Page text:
Goodbye LPSG and...

Discussion in 'Politics' started by slurper_la, Apr 6, 2010.

  1. slurper_la

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    ...other unfavorable internet sites and content. I hope our conservative right wingnuts, such as GinSoakedNick and InSanity will be happy about corporate reign over the internet when they are kicked offline by Comcast or other carriers who which deem their surfing activity immoral.


    US Court Rules AGAINST FCC On Net Neutrality In Big Win For Comcast
     
  2. B_RedDude

    B_RedDude New Member

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    Truly frightening, and not just in relation to adult sites. In the good ol' USA everything is available to the highest bidder.

    Everything is commercialized, even Congress.

     
    #2 B_RedDude, Apr 6, 2010
    Last edited: Apr 6, 2010
  3. B_VinylBoy

    B_VinylBoy New Member

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    Although the ruling does suck, it's not the first time something like this has happened. Big companies like Comcast will always be fussy about their bandwidth, especially if people are using things like BitTorrent. And let's be honest here, that is a breeding den for bootleg software and the like. All it would take is a couple of software media giants like Adobe, Microsoft or others to make a complaint to an ISP and all hell breaks loose. Grant it, most ISPs are not going to go after someone unless what they do is excessive in the same manner as major record labels that go after some people for downloading MP3s on Kazaa. Moderation is the key here. Just because you can essentially get everything for free online doesn't mean that you should.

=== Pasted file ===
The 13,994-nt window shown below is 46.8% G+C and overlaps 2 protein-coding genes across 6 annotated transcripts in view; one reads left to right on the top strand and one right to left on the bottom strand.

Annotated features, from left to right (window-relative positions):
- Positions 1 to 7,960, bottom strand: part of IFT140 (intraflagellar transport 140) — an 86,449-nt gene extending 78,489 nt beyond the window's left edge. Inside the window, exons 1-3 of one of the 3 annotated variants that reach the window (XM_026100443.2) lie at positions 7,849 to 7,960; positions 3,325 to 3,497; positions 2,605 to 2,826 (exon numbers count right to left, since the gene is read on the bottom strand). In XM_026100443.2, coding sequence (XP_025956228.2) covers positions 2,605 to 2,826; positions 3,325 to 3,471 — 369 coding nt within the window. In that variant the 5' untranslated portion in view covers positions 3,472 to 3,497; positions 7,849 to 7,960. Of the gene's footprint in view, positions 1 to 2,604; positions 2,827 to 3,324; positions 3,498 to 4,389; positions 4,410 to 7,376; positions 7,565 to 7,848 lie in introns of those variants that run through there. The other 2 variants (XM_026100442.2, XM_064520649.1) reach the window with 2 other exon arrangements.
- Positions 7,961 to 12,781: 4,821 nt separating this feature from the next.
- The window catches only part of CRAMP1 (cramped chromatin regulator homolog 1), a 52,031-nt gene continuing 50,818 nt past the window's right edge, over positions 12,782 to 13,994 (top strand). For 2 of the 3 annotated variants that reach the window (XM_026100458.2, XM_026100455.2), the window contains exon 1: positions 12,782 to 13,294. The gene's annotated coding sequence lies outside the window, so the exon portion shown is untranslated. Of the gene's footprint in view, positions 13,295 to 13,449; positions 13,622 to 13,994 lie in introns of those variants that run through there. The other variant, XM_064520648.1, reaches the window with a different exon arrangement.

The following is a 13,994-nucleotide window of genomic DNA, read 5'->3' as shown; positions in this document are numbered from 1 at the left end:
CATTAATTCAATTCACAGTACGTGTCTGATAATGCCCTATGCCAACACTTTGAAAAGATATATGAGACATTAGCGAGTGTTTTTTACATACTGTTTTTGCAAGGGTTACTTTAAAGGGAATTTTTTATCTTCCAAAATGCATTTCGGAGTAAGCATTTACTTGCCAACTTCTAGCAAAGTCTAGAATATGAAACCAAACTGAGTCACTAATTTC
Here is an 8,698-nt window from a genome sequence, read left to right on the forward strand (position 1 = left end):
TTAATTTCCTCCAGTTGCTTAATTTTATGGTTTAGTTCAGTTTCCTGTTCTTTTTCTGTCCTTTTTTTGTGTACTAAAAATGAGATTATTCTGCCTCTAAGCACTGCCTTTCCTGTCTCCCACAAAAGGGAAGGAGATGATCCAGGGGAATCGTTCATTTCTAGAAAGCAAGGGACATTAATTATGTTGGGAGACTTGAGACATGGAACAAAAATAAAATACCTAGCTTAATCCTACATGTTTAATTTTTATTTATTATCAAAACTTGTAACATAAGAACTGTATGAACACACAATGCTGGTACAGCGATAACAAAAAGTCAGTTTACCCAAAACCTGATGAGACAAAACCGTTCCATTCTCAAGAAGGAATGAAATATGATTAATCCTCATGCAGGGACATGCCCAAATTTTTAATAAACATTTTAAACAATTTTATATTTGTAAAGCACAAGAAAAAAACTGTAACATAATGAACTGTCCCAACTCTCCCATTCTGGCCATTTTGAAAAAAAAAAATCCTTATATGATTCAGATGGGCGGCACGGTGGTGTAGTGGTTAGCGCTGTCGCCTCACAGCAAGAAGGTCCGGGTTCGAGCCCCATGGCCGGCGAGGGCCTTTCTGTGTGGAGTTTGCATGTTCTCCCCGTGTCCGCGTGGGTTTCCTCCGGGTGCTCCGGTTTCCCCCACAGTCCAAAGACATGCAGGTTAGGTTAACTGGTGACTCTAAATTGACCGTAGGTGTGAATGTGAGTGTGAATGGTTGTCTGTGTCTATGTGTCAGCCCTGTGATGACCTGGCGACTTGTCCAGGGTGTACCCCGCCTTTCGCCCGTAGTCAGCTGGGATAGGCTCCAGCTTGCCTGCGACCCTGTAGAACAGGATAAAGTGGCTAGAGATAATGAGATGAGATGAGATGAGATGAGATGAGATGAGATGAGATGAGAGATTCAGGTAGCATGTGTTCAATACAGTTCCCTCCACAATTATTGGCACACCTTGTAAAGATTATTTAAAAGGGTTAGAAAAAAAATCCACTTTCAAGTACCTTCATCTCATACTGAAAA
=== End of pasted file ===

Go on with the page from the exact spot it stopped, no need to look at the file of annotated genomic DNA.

But if the fact that a company like Comcast playing morality police scares you, how do you combat it? Simple... find a better ISP. Some of the smaller companies do not care what you do with their bandwidth as long as you're not spamming people or running illegal software, distributing viruses or other forms of malware. There's a website called DSL Reports that is a great source for finding inexpensive ISPs, and a community of people who have used many of the services listed who give direct, unapologetic reviews. If the service is good, you'll see it. If it sucks, well... you thought THIS board gets nasty. LOL!!

    In all honesty, unless you have Comcast as your ONLY option I don't understand why anyone would want their shoddy service? Same goes for Time Warner, Verizon or any of the big names.
     
  4. D_Geffarde Phartsmeller

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    Unfortunately, those are my only options! Comcast and AT&T. The smaller companies often get bought out by the larger ones because this is America! Everyone has the same goal: money. If Comcast is offering to buy your small-town ISP for 5x it's worth, prepare for the switch to Comcast. And if small-town ISP doesn't sell, Comcast will simply move into the area (albeit at a slower pace) and undercut on prices.

    Capitalism strikes again!
     
  5. midlifebear

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    Hmmmm. . . we use DirectPC and DirectTV in all three countries. In the USA they seem to be the arch nemesis of Comcast. They are always throwing on their own PSAs asking subscribers to call local government representatives and tell them to vote "No" on everything because they are not a cable company, per se. Granted, Comcast is the worst network provider short of the one that comes out of Garth's basement in Cleveland.
     
  6. B_VinylBoy

    B_VinylBoy New Member